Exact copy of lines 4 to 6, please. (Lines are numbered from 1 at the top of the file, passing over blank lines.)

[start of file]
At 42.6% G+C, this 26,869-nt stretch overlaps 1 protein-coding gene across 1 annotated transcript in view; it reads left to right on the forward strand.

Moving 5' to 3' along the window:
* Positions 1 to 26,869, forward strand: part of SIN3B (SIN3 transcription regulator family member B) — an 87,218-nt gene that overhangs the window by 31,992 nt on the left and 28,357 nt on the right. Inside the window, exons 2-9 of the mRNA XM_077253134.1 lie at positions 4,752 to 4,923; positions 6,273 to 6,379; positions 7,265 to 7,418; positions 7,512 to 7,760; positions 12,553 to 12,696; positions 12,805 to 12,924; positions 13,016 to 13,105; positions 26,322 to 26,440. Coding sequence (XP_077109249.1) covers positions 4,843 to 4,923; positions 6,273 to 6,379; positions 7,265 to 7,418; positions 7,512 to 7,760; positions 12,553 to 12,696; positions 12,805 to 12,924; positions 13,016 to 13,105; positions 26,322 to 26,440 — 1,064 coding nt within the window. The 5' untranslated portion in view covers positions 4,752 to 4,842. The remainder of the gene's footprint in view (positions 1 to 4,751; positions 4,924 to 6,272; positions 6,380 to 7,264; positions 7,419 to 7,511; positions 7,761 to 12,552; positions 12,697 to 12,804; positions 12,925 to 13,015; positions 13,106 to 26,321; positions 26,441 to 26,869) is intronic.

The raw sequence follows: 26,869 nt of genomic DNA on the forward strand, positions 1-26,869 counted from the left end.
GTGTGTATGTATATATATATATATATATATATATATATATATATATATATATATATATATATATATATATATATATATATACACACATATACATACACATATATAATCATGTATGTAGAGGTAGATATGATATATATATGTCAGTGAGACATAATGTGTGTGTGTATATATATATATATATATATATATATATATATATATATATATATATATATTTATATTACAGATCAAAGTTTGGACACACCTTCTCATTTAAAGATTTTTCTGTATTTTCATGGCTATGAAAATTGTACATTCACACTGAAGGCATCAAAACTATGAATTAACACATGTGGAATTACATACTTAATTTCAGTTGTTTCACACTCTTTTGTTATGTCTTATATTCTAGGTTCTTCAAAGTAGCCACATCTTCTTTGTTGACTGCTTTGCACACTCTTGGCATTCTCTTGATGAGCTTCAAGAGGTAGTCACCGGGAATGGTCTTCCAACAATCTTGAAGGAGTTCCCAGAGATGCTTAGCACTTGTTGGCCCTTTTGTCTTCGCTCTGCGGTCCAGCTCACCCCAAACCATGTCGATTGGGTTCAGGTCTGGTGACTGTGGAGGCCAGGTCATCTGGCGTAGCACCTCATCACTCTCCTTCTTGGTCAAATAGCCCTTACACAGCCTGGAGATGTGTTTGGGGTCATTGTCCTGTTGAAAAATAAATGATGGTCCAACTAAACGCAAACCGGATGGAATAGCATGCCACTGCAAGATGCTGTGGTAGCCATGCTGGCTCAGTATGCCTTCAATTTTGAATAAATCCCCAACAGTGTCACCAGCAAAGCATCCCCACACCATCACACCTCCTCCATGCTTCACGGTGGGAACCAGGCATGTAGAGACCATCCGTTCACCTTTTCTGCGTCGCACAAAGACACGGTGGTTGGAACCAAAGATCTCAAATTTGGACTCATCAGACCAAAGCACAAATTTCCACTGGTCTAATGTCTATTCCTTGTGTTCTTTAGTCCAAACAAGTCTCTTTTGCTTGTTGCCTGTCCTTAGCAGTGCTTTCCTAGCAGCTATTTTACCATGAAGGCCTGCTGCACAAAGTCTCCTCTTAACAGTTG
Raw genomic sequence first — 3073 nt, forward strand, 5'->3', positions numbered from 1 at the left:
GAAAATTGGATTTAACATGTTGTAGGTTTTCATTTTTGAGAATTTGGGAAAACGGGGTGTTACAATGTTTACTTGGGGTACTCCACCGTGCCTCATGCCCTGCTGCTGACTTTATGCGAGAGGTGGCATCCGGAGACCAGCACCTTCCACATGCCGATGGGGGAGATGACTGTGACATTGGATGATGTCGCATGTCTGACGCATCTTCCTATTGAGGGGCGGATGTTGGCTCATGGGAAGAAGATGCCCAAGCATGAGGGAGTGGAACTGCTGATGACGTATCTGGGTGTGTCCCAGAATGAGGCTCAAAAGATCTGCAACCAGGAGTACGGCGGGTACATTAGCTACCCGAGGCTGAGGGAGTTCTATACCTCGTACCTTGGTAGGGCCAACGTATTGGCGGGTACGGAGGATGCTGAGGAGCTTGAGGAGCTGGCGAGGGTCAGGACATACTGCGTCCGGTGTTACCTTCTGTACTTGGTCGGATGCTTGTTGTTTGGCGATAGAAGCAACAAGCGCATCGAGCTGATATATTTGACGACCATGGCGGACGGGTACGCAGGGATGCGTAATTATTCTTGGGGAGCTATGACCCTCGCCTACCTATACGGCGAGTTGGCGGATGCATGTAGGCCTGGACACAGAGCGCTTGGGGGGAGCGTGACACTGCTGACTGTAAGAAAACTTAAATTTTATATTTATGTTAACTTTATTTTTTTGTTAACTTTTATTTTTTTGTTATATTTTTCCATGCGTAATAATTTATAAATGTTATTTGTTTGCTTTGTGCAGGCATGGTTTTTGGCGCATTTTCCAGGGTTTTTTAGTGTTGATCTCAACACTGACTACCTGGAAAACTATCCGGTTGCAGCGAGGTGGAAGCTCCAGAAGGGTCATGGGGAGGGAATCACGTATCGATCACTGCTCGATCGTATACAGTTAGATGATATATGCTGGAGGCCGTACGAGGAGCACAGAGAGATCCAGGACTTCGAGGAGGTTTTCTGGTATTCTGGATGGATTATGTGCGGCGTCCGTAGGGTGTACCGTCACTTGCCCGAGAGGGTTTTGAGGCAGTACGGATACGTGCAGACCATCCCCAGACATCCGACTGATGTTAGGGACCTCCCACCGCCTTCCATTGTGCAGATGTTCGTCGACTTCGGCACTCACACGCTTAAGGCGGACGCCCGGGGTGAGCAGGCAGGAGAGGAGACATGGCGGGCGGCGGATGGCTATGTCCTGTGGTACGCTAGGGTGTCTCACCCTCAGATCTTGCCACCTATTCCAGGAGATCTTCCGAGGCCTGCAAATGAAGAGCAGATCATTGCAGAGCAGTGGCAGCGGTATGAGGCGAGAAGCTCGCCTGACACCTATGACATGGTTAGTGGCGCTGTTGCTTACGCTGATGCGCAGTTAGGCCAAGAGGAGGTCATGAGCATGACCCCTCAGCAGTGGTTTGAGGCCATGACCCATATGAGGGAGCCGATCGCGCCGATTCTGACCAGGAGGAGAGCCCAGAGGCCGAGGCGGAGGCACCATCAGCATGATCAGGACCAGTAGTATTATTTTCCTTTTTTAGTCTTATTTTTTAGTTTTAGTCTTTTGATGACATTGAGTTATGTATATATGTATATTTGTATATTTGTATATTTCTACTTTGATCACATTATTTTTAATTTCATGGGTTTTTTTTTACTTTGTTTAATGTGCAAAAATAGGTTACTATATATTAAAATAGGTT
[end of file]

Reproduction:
The raw sequence follows: 26,869 nt of genomic DNA on the forward strand, positions 1-26,869 counted from the left end.
GTGTGTATGTATATATATATATATATATATATATATATATATATATATATATATATATATATATATATATATATATATATACACACATATACATACACATATATAATCATGTATGTAGAGGTAGATATGATATATATATGTCAGTGAGACATAATGTGTGTGTGTATATATATATATATATATATATATATATATATATATATATATATATATATTTATATTACAGATCAAAGTTTGGACACACCTTCTCATTTAAAGATTTTTCTGTATTTTCATGGCTATGAAAATTGTACATTCACACTGAAGGCATCAAAACTATGAATTAACACATGTGGAATTACATACTTAATTTCAGTTGTTTCACACTCTTTTGTTATGTCTTATATTCTAGGTTCTTCAAAGTAGCCACATCTTCTTTGTTGACTGCTTTGCACACTCTTGGCATTCTCTTGATGAGCTTCAAGAGGTAGTCACCGGGAATGGTCTTCCAACAATCTTGAAGGAGTTCCCAGAGATGCTTAGCACTTGTTGGCCCTTTTGTCTTCGCTCTGCGGTCCAGCTCACCCCAAACCATGTCGATTGGGTTCAGGTCTGGTGACTGTGGAGGCCAGGTCATCTGGCGTAGCACCTCATCACTCTCCTTCTTGGTCAAATAGCCCTTACACAGCCTGGAGATGTGTTTGGGGTCATTGTCCTGTTGAAAAATAAATGATGGTCCAACTAAACGCAAACCGGATGGAATAGCATGCCACTGCAAGATGCTGTGGTAGCCATGCTGGCTCAGTATGCCTTCAATTTTGAATAAATCCCCAACAGTGTCACCAGCAAAGCATCCCCACACCATCACACCTCCTCCATGCTTCACGGTGGGAACCAGGCATGTAGAGACCATCCGTTCACCTTTTCTGCGTCGCACAAAGACACGGTGGTTGGAACCAAAGATCTCAAATTTGGACTCATCAGACCAAAGCACAAATTTCCACTGGTCTAATGTCTATTCCTTGTGTTCTTTAGTCCAAACAAGTCTCTTTTGCTTGTTGCCTGTCCTTAGCAGTGCTTTCCTAGCAGCTATTTTACCATGAAGGCCTGCTGCACAAAGTCTCCTCTTAACAGTTG
Raw genomic sequence first — 3073 nt, forward strand, 5'->3', positions numbered from 1 at the left: